Editorial by NNii Executive Director and Steering Committee member published in the New England Journal of Medicine
February 01, 2001
Who: National Network for Immunization Information (NNii) Bruce G. Gellin, MD, MPH, Executive Director William Schaffner, MD, Steering Committee member Drs. Gellin and Schaffner are members of the Department of Preventative Medicine at Vanderbilt University in Nashville, TN
What: 'The Risk of Vaccination -- The Importance of 'Negative' Studies" An editorial in the February 1, 2001 edition of the New England Journal of Medicine.
Drs. Gellin and Schaffner wrote the editorial, which accompanies two major studies that examine the relationship between vaccines and multiple sclerosis. One study found that there is no relation between use of the hepatitis B vaccine And the development of multiple sclerosis, and the other found that multiple sclerosis patients who received vaccines against hepatitis B, influenza, and tetanus did not experience any increase in the severity of their symptoms.
The editorial highlights these as examples of well-designed, well-conducted epidemiological studies that are necessary to determine which hypothetical adverse events are causally related to vaccine use, and which (as in this case) are not.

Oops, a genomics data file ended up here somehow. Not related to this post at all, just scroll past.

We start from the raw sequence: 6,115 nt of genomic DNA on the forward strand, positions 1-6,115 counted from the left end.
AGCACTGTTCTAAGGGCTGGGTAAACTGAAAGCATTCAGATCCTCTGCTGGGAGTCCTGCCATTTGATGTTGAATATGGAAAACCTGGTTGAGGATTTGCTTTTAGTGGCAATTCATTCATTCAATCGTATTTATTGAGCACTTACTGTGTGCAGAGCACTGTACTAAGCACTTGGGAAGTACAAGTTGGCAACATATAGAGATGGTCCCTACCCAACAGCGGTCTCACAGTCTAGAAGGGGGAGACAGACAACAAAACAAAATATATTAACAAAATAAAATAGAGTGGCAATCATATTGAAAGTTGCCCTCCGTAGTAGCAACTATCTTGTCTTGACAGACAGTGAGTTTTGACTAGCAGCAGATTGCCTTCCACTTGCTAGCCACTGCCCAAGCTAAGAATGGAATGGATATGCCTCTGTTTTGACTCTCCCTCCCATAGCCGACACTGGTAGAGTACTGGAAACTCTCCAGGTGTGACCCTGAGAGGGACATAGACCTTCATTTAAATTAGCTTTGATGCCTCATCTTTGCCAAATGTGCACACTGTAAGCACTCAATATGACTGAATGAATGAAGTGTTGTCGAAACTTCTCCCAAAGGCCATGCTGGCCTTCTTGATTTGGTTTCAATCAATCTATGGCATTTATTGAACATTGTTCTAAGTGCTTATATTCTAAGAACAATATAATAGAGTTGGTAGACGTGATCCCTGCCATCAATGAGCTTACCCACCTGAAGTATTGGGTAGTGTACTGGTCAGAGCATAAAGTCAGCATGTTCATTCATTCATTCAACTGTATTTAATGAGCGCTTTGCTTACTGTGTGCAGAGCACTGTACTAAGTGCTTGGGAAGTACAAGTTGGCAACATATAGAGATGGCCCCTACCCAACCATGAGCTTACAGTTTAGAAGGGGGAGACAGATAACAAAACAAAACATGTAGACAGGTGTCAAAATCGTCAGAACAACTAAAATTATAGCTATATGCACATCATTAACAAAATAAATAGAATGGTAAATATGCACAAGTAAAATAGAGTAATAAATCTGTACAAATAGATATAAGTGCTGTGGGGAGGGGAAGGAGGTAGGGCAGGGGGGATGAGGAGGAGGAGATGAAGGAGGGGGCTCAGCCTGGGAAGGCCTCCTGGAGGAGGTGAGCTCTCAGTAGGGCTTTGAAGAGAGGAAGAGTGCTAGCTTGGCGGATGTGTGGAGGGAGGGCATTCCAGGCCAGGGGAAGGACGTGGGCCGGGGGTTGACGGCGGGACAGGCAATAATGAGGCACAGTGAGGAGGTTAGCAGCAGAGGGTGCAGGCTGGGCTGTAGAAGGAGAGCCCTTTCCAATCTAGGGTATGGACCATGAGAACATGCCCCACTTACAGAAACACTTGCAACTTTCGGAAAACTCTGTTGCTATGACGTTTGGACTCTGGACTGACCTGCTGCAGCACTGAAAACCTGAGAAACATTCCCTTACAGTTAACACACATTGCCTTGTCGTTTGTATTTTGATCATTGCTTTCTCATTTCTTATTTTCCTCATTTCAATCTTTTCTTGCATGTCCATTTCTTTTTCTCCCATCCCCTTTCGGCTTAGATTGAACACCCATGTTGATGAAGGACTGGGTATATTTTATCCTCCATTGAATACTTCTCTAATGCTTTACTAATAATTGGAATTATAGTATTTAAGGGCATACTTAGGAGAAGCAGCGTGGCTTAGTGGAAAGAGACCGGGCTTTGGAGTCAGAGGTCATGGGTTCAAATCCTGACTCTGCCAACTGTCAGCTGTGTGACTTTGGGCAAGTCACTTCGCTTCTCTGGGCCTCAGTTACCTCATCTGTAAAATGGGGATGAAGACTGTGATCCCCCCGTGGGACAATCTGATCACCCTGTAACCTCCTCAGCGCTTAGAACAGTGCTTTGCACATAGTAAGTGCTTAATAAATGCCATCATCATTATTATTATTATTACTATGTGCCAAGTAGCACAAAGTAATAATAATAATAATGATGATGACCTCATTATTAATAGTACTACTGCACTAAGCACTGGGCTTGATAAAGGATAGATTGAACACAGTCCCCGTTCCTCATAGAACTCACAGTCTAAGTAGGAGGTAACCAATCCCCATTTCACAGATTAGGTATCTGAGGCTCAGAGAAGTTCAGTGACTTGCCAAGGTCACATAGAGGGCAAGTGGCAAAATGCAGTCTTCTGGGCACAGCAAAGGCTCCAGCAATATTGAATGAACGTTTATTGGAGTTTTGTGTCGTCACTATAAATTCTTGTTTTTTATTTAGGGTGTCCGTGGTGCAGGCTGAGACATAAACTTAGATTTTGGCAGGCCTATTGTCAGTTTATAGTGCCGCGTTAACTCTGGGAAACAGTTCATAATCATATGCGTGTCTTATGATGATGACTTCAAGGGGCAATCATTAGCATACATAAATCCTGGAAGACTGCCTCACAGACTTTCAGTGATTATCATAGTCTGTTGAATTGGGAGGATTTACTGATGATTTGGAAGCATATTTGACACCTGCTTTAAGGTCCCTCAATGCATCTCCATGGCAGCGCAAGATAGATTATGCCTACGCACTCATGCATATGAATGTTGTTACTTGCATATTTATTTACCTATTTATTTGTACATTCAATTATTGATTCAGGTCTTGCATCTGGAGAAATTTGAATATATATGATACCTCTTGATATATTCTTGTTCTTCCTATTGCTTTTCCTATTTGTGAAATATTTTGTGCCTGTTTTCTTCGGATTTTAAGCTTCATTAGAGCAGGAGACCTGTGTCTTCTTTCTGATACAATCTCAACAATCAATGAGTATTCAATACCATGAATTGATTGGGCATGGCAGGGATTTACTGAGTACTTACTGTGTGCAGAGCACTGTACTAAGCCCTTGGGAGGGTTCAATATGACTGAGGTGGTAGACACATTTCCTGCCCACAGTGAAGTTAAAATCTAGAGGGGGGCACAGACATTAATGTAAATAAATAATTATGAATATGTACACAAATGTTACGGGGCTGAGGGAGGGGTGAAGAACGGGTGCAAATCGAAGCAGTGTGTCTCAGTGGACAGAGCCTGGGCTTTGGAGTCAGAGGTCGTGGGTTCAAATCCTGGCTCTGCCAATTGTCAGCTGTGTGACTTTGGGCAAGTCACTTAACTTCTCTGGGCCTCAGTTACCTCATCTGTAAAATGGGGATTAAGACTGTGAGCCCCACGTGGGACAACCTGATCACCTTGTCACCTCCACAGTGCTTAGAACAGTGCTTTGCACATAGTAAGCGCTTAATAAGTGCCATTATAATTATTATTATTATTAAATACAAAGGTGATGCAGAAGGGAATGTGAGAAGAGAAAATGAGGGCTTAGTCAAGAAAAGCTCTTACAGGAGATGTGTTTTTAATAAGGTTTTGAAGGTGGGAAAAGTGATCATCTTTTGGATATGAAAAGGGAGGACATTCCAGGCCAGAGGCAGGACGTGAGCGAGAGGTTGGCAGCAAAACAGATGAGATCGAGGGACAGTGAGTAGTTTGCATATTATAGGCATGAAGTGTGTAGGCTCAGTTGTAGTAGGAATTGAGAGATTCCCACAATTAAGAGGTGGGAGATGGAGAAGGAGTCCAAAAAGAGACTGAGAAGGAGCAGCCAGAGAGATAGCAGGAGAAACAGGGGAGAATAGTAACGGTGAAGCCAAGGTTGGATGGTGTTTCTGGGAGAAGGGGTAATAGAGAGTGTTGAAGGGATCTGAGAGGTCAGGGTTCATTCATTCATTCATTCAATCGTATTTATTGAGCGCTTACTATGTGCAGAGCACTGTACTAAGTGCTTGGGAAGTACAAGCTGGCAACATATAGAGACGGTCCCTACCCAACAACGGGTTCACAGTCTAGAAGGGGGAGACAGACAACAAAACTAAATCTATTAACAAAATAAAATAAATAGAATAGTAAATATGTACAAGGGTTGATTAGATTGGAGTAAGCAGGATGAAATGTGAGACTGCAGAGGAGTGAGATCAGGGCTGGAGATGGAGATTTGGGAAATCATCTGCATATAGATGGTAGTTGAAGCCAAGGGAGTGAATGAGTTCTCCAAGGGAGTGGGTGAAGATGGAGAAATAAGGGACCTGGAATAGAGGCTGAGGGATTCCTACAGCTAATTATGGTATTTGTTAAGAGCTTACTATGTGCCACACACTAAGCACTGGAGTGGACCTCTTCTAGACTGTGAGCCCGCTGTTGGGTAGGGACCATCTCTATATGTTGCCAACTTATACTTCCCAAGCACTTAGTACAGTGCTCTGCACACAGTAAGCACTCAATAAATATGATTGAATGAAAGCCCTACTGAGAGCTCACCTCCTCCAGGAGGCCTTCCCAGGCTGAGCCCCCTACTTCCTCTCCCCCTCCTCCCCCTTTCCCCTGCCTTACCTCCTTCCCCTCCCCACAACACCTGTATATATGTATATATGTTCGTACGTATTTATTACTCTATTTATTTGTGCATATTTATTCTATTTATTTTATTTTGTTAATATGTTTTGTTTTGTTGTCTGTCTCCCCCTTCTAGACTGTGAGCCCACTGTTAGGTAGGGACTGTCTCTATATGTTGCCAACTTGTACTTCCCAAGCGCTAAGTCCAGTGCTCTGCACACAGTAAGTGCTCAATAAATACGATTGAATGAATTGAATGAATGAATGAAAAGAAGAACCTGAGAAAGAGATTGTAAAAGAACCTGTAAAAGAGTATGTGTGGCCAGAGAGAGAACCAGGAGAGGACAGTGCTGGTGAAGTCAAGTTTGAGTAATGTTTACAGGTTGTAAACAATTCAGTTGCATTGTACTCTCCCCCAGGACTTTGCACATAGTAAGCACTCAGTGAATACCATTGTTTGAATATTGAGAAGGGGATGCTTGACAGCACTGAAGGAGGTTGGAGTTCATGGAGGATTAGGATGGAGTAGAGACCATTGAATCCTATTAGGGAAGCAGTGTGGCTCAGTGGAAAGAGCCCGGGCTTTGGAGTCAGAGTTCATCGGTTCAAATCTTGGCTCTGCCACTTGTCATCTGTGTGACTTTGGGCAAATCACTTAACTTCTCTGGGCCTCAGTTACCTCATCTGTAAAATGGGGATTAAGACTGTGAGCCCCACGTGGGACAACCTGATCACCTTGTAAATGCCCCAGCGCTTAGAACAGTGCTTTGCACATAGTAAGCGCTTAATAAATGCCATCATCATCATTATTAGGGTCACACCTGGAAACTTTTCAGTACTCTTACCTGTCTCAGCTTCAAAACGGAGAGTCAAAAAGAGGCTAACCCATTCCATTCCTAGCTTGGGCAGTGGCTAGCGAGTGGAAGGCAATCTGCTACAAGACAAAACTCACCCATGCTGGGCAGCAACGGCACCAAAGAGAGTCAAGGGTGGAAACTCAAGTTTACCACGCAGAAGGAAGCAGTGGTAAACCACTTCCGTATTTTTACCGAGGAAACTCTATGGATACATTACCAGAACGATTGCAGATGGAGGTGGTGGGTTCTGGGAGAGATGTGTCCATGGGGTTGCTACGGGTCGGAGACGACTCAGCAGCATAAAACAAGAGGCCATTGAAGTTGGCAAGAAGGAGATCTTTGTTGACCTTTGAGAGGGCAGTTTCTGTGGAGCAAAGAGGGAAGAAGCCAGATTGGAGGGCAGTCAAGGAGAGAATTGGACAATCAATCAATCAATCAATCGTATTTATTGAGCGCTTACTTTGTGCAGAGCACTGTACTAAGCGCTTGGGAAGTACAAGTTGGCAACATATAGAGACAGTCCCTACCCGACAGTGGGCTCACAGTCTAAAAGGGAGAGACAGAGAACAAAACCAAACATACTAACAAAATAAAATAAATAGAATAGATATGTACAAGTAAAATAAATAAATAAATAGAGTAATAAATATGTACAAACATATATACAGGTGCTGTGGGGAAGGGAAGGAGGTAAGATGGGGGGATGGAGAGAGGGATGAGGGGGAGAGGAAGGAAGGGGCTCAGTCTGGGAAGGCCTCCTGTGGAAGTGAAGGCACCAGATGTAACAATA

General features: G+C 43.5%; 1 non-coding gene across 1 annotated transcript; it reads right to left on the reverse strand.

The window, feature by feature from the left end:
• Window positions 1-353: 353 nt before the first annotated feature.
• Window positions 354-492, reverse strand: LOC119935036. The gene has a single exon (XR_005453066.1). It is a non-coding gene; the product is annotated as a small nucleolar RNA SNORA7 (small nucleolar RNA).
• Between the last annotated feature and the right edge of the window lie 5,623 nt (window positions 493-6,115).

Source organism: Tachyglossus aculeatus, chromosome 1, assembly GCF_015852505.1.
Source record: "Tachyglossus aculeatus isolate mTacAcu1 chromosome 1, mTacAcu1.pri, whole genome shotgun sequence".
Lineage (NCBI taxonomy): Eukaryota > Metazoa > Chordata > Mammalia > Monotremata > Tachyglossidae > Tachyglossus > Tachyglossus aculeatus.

Where: A link to the editorial and the abstracts of the referenced articles is on the NNii website, www.immunizationinfo.org
For More Information: Please call 877-341-6644 or 703-299-0201. Interviews with NNii experts are available.
The National Network for Immunization Information is dedicated to providing clear, accurate, science-based information about immunization to everyone who needs it.
References: 1) Ascherio A, Szhang, SM, Hernan MA et al. Hepatitis B vaccination and the risk of multiple sclerosis, N Engl J Med 2001; 344:327-32
2) Confavreux C, Suissa S, Saddier P, Bourdea V, Vukusic S.Vaccinations and the risk of relapse in multiple sclerosis, N Engl J Med 2001; 344:319026
3) Gellin BG, Schaffner W. The Risk of Vaccination -- The Importance of 'Negative' Studies. N Engl. J Med 2001; 344: 372-3.
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